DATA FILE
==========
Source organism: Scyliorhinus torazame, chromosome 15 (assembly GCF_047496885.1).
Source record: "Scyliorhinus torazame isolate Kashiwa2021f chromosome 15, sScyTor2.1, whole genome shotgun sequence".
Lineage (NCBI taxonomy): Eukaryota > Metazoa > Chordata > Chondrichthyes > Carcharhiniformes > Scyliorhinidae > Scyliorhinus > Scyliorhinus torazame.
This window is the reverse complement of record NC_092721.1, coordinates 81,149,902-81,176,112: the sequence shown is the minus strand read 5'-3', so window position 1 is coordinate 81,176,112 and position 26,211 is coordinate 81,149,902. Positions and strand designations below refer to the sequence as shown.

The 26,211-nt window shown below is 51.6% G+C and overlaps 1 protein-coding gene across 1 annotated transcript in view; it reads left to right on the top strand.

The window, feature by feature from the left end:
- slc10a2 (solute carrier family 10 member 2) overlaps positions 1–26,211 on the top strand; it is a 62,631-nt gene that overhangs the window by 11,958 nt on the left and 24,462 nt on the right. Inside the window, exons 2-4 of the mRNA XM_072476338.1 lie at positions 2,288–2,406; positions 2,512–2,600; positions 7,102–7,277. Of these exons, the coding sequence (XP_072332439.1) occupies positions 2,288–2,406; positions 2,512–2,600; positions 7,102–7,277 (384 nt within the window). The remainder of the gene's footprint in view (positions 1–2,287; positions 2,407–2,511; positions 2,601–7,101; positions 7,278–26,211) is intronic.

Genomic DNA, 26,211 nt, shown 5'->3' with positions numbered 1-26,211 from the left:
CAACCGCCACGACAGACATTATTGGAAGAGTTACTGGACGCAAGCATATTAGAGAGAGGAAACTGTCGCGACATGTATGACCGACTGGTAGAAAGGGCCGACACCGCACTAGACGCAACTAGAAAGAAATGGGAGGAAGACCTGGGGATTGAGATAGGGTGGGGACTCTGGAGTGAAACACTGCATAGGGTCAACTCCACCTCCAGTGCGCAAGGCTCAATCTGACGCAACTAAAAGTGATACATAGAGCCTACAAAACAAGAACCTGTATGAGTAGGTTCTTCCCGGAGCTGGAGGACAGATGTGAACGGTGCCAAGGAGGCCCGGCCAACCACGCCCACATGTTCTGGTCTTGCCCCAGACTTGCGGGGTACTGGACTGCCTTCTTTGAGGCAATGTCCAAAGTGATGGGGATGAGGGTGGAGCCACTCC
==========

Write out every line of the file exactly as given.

Source organism: Scyliorhinus torazame, chromosome 15 (assembly GCF_047496885.1).
Source record: "Scyliorhinus torazame isolate Kashiwa2021f chromosome 15, sScyTor2.1, whole genome shotgun sequence".
Lineage (NCBI taxonomy): Eukaryota > Metazoa > Chordata > Chondrichthyes > Carcharhiniformes > Scyliorhinidae > Scyliorhinus > Scyliorhinus torazame.
This window is the reverse complement of record NC_092721.1, coordinates 81,149,902-81,176,112: the sequence shown is the minus strand read 5'-3', so window position 1 is coordinate 81,176,112 and position 26,211 is coordinate 81,149,902. Positions and strand designations below refer to the sequence as shown.

The 26,211-nt window shown below is 51.6% G+C and overlaps 1 protein-coding gene across 1 annotated transcript in view; it reads left to right on the top strand.

The window, feature by feature from the left end:
- slc10a2 (solute carrier family 10 member 2) overlaps positions 1–26,211 on the top strand; it is a 62,631-nt gene that overhangs the window by 11,958 nt on the left and 24,462 nt on the right. Inside the window, exons 2-4 of the mRNA XM_072476338.1 lie at positions 2,288–2,406; positions 2,512–2,600; positions 7,102–7,277. Of these exons, the coding sequence (XP_072332439.1) occupies positions 2,288–2,406; positions 2,512–2,600; positions 7,102–7,277 (384 nt within the window). The remainder of the gene's footprint in view (positions 1–2,287; positions 2,407–2,511; positions 2,601–7,101; positions 7,278–26,211) is intronic.

Genomic DNA, 26,211 nt, shown 5'->3' with positions numbered 1-26,211 from the left:
CAACCGCCACGACAGACATTATTGGAAGAGTTACTGGACGCAAGCATATTAGAGAGAGGAAACTGTCGCGACATGTATGACCGACTGGTAGAAAGGGCCGACACCGCACTAGACGCAACTAGAAAGAAATGGGAGGAAGACCTGGGGATTGAGATAGGGTGGGGACTCTGGAGTGAAACACTGCATAGGGTCAACTCCACCTCCAGTGCGCAAGGCTCAATCTGACGCAACTAAAAGTGATACATAGAGCCTACAAAACAAGAACCTGTATGAGTAGGTTCTTCCCGGAGCTGGAGGACAGATGTGAACGGTGCCAAGGAGGCCCGGCCAACCACGCCCACATGTTCTGGTCTTGCCCCAGACTTGCGGGGTACTGGACTGCCTTCTTTGAGGCAATGTCCAAAGTGATGGGGATGAGGGTGGAGCCACTCC